Over the past year we have seen some spectacular failures when it comes to broadband network providers. After moving my office into my home this past week, I got more familiar with the process of moving my Internet access. I have come to the conclusion that the simple process of billing systems was and continue to be the major weakness for these companies. Let me explain.
When I get my phone, cable, and electric/gas bills from these respective monopolies, I get them on the same day of every month, plus or minus one or two days at the most. This is because these regulated utilities have put a tremendous amount of work into their billing systems. For cash management and other reasons, they can't possibly bill every one of their customers at the same time. So they segregate the entire set into what is called a billing cycle: for example, the phone company bills me on the 12th of the month, the cable company on the 25th, and so forth. Which cycle you get your bill isn't really important: the key to all of this is that you get your bill on the EXACTLY same time of the month, every month.
This inspires confidence in these utilities for me. Sure, they have lots of other problems, and sometimes they don't post your payment as promptly as you would like. But overall, the billing cycle works and works well.
There is a second component to the billing cycle, and that is what I call the mean time elapsed to your first bill. When you order a new service from these monopolies, you usually get your first bill within a month's time. This isn't always true: I recall when I ordered an additional phone line during the Verizon labor slowdowns several years ago, and it took about five months before the first bill shows up. And my cable company, Cablevision, isn't too good about this either and makes many mistakes on its first bill. But for the most part, the monopolies have this under control.
Now take a look at the world of broadband ISPs. Their billing systems are atrocious. They don't bill you for the first several months of service, until they can post your account into their systems. (What are they doing during this time? Sitting on your paperwork, to be sure.) Then you get a whopping bill for two or three months' of service. And even after you are in their system, you aren't on any predictable billing cycle and bills arrive willy-nilly during the month. Some months you get no bills at all, and some months you get two. This is no way to run a railroad.
Compounding this is that ISPs have been acquired, gone out of business, or changed names to stay one step ahead of their creditors. Such was the situation with my DSL provider, CAIS.net. It took forever to get that first bill, I think it was five or six months' worth of service before they got around to trying to collect money from me. And of course, the first bill was wrong and I had to invoke the Journalist Option (calling the director of marketing) before it was fixed. And that was just the beginning of my billing issues with CAIS. A while later they were bought by Ardent Communications, who was bought shortly thereafter by Network Access Solutions. And I might have missed one or two companies in between; it is hard to track them down. Now I have a new variable, in addition to paying bills at different times of the month: I have to write my check to different people. I can guarantee you that at least one of these corporate entities still thinks that I owe them money for my former DSL service. What a mess.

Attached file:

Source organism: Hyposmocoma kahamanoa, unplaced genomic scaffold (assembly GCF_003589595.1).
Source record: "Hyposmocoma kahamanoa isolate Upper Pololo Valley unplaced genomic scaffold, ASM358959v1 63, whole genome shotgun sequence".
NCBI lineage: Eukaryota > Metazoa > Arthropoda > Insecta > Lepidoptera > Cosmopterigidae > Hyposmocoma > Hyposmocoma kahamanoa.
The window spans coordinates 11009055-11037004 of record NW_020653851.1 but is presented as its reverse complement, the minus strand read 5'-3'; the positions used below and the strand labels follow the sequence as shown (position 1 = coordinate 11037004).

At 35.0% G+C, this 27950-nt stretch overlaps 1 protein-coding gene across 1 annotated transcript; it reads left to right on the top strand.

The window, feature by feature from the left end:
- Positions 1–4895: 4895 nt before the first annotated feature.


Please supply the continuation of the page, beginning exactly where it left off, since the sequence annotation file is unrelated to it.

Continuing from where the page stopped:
This is the ultimate failure of broadband, and why eventually the regulated incumbent phone companies and (some of the) cable providers will ultimately win over the ISPs and CLECs: they know how to bill their customers on a regular basis. It is a simple thing, really. All it takes is a good IT department who can implement the right systems. This isn't about line provisioning, or being able to reduce truck rolls (customer visits) or understanding about which DSLAMs to install in which central offices or any other technical mumbo-jumbo. Just get those bills out the same day month by month, and you will succeed.
To subscribe, send a blank email to
To be removed from this list, send a blank email to
+1 (516) 944-3407
entire contents copyright 2002 by David Strom, Inc.
Web Informant is ® registered trademark with the U.S. Patent and Trademark Office.
ISSN #1524-6353 registered with U.S. Library of Congress.